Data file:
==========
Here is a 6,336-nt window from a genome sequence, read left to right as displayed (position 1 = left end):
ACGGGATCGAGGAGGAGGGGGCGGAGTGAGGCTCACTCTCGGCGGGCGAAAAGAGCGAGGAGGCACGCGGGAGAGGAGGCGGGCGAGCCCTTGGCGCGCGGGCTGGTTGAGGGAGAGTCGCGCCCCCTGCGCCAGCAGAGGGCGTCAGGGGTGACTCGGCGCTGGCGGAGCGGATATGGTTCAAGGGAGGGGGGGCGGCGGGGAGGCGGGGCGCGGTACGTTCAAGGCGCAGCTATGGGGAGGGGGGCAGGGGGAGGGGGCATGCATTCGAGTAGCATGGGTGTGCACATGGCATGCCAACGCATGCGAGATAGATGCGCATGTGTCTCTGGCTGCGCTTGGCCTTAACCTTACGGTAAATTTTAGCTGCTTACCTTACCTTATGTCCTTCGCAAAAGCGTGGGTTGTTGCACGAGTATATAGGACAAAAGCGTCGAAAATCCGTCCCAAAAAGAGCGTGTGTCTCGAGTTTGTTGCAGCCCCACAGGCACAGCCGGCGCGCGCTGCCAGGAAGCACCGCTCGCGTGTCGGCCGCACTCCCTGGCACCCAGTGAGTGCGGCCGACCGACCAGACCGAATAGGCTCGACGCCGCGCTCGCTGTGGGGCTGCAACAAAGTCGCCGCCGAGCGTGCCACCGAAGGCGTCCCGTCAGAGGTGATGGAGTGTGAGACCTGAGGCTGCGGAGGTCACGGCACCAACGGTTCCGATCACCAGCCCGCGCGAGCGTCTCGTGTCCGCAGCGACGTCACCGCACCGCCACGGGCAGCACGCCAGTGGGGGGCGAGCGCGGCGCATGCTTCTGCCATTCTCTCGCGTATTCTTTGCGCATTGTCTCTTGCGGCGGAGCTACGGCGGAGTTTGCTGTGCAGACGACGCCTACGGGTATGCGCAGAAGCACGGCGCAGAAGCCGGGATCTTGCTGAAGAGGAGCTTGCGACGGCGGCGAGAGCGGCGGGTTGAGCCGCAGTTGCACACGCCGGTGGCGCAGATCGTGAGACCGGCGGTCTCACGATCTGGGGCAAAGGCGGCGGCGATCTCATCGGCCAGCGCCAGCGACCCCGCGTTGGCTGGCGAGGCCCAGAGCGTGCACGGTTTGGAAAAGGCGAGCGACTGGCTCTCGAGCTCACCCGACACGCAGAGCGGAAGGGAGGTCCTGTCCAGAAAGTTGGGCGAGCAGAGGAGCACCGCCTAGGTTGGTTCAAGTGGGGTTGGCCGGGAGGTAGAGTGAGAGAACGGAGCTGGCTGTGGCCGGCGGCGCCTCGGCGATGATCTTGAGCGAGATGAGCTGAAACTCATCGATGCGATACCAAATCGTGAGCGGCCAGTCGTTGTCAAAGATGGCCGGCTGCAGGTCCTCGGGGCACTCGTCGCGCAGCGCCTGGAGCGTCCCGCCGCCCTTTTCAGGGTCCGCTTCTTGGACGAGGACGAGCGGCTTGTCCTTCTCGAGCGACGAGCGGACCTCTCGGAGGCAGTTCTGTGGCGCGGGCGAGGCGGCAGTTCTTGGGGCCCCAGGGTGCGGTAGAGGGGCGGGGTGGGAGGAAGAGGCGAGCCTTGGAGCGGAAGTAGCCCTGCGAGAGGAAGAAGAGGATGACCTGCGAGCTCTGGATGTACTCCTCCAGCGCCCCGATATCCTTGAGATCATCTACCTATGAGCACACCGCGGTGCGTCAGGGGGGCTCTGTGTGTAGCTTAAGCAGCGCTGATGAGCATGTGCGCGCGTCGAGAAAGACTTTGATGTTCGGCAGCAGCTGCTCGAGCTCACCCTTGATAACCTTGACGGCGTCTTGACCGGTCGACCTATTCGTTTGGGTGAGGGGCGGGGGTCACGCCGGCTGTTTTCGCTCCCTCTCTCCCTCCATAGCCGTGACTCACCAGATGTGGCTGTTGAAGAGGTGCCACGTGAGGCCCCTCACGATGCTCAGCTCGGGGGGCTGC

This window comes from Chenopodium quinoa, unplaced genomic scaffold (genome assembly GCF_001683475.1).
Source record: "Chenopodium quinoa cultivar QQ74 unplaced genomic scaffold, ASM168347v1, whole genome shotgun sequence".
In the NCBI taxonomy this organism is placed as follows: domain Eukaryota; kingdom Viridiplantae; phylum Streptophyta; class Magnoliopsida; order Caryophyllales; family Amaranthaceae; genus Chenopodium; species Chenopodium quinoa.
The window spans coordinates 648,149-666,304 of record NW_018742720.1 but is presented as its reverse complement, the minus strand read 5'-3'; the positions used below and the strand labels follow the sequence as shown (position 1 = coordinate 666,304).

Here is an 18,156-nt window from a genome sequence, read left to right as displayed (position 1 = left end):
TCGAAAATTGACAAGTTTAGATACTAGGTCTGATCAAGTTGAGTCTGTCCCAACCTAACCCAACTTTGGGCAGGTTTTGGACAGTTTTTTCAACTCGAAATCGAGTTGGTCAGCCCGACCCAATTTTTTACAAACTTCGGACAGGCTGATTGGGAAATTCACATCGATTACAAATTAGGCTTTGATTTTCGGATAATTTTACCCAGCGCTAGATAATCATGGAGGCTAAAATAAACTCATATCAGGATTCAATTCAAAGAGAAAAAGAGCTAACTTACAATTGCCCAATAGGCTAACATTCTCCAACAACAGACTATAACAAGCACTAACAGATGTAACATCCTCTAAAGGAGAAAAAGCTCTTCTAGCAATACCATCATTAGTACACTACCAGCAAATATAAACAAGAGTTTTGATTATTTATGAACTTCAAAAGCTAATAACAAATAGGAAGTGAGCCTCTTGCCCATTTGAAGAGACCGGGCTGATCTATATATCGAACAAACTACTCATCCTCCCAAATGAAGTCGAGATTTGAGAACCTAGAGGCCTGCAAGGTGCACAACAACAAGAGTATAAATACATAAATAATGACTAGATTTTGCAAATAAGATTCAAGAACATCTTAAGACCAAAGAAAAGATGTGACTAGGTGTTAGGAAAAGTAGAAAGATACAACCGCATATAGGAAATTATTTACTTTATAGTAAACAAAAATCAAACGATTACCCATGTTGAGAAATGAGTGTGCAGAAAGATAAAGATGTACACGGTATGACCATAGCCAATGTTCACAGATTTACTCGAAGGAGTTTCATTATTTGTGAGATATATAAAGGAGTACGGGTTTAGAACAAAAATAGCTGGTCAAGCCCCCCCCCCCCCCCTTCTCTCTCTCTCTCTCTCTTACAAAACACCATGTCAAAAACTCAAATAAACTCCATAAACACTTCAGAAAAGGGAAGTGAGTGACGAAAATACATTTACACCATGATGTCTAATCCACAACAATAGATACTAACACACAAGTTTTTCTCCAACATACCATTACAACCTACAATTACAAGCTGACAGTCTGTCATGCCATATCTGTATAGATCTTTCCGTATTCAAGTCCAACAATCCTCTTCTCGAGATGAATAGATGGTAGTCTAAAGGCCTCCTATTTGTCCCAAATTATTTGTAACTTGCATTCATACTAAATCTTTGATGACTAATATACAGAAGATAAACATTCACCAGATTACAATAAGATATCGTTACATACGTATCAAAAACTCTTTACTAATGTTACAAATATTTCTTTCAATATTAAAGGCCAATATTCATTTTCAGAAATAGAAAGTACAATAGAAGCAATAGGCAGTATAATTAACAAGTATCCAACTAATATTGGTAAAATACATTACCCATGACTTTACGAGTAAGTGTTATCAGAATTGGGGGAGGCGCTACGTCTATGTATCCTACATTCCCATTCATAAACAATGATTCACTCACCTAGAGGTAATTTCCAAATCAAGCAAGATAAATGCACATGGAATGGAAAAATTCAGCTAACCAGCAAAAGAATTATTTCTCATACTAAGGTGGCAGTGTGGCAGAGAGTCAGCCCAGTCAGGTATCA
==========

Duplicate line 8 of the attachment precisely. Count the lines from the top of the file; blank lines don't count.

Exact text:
TCGAAAATTGACAAGTTTAGATACTAGGTCTGATCAAGTTGAGTCTGTCCCAACCTAACCCAACTTTGGGCAGGTTTTGGACAGTTTTTTCAACTCGAAATCGAGTTGGTCAGCCCGACCCAATTTTTTACAAACTTCGGACAGGCTGATTGGGAAATTCACATCGATTACAAATTAGGCTTTGATTTTCGGATAATTTTACCCAGCGCTAGATAATCATGGAGGCTAAAATAAACTCATATCAGGATTCAATTCAAAGAGAAAAAGAGCTAACTTACAATTGCCCAATAGGCTAACATTCTCCAACAACAGACTATAACAAGCACTAACAGATGTAACATCCTCTAAAGGAGAAAAAGCTCTTCTAGCAATACCATCATTAGTACACTACCAGCAAATATAAACAAGAGTTTTGATTATTTATGAACTTCAAAAGCTAATAACAAATAGGAAGTGAGCCTCTTGCCCATTTGAAGAGACCGGGCTGATCTATATATCGAACAAACTACTCATCCTCCCAAATGAAGTCGAGATTTGAGAACCTAGAGGCCTGCAAGGTGCACAACAACAAGAGTATAAATACATAAATAATGACTAGATTTTGCAAATAAGATTCAAGAACATCTTAAGACCAAAGAAAAGATGTGACTAGGTGTTAGGAAAAGTAGAAAGATACAACCGCATATAGGAAATTATTTACTTTATAGTAAACAAAAATCAAACGATTACCCATGTTGAGAAATGAGTGTGCAGAAAGATAAAGATGTACACGGTATGACCATAGCCAATGTTCACAGATTTACTCGAAGGAGTTTCATTATTTGTGAGATATATAAAGGAGTACGGGTTTAGAACAAAAATAGCTGGTCAAGCCCCCCCCCCCCCCCTTCTCTCTCTCTCTCTCTCTTACAAAACACCATGTCAAAAACTCAAATAAACTCCATAAACACTTCAGAAAAGGGAAGTGAGTGACGAAAATACATTTACACCATGATGTCTAATCCACAACAATAGATACTAACACACAAGTTTTTCTCCAACATACCATTACAACCTACAATTACAAGCTGACAGTCTGTCATGCCATATCTGTATAGATCTTTCCGTATTCAAGTCCAACAATCCTCTTCTCGAGATGAATAGATGGTAGTCTAAAGGCCTCCTATTTGTCCCAAATTATTTGTAACTTGCATTCATACTAAATCTTTGATGACTAATATACAGAAGATAAACATTCACCAGATTACAATAAGATATCGTTACATACGTATCAAAAACTCTTTACTAATGTTACAAATATTTCTTTCAATATTAAAGGCCAATATTCATTTTCAGAAATAGAAAGTACAATAGAAGCAATAGGCAGTATAATTAACAAGTATCCAACTAATATTGGTAAAATACATTACCCATGACTTTACGAGTAAGTGTTATCAGAATTGGGGGAGGCGCTACGTCTATGTATCCTACATTCCCATTCATAAACAATGATTCACTCACCTAGAGGTAATTTCCAAATCAAGCAAGATAAATGCACATGGAATGGAAAAATTCAGCTAACCAGCAAAAGAATTATTTCTCATACTAAGGTGGCAGTGTGGCAGAGAGTCAGCCCAGTCAGGTATCA